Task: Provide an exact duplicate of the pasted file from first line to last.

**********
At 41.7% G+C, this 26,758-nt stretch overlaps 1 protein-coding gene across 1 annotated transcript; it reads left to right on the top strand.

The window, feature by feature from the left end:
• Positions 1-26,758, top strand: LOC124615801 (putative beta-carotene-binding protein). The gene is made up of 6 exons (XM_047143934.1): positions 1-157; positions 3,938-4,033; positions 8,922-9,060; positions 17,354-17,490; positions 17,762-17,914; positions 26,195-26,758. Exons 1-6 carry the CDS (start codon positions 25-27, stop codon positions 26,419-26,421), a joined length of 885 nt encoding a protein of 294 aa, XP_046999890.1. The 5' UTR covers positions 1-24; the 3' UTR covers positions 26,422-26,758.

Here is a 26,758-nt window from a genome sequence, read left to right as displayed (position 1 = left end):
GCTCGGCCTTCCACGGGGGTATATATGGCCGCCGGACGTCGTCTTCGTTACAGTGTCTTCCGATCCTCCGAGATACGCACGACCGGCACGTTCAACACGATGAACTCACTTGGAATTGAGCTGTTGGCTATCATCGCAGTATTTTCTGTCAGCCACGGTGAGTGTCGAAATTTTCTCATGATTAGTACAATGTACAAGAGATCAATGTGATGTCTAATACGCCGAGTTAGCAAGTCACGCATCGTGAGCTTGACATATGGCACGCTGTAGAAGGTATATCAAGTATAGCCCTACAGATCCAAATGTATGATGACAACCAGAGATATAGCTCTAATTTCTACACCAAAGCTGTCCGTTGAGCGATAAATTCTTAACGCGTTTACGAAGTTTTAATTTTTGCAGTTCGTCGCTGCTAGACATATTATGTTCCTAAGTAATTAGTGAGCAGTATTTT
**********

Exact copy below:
At 41.7% G+C, this 26,758-nt stretch overlaps 1 protein-coding gene across 1 annotated transcript; it reads left to right on the top strand.

The window, feature by feature from the left end:
• Positions 1-26,758, top strand: LOC124615801 (putative beta-carotene-binding protein). The gene is made up of 6 exons (XM_047143934.1): positions 1-157; positions 3,938-4,033; positions 8,922-9,060; positions 17,354-17,490; positions 17,762-17,914; positions 26,195-26,758. Exons 1-6 carry the CDS (start codon positions 25-27, stop codon positions 26,419-26,421), a joined length of 885 nt encoding a protein of 294 aa, XP_046999890.1. The 5' UTR covers positions 1-24; the 3' UTR covers positions 26,422-26,758.

Here is a 26,758-nt window from a genome sequence, read left to right as displayed (position 1 = left end):
GCTCGGCCTTCCACGGGGGTATATATGGCCGCCGGACGTCGTCTTCGTTACAGTGTCTTCCGATCCTCCGAGATACGCACGACCGGCACGTTCAACACGATGAACTCACTTGGAATTGAGCTGTTGGCTATCATCGCAGTATTTTCTGTCAGCCACGGTGAGTGTCGAAATTTTCTCATGATTAGTACAATGTACAAGAGATCAATGTGATGTCTAATACGCCGAGTTAGCAAGTCACGCATCGTGAGCTTGACATATGGCACGCTGTAGAAGGTATATCAAGTATAGCCCTACAGATCCAAATGTATGATGACAACCAGAGATATAGCTCTAATTTCTACACCAAAGCTGTCCGTTGAGCGATAAATTCTTAACGCGTTTACGAAGTTTTAATTTTTGCAGTTCGTCGCTGCTAGACATATTATGTTCCTAAGTAATTAGTGAGCAGTATTTT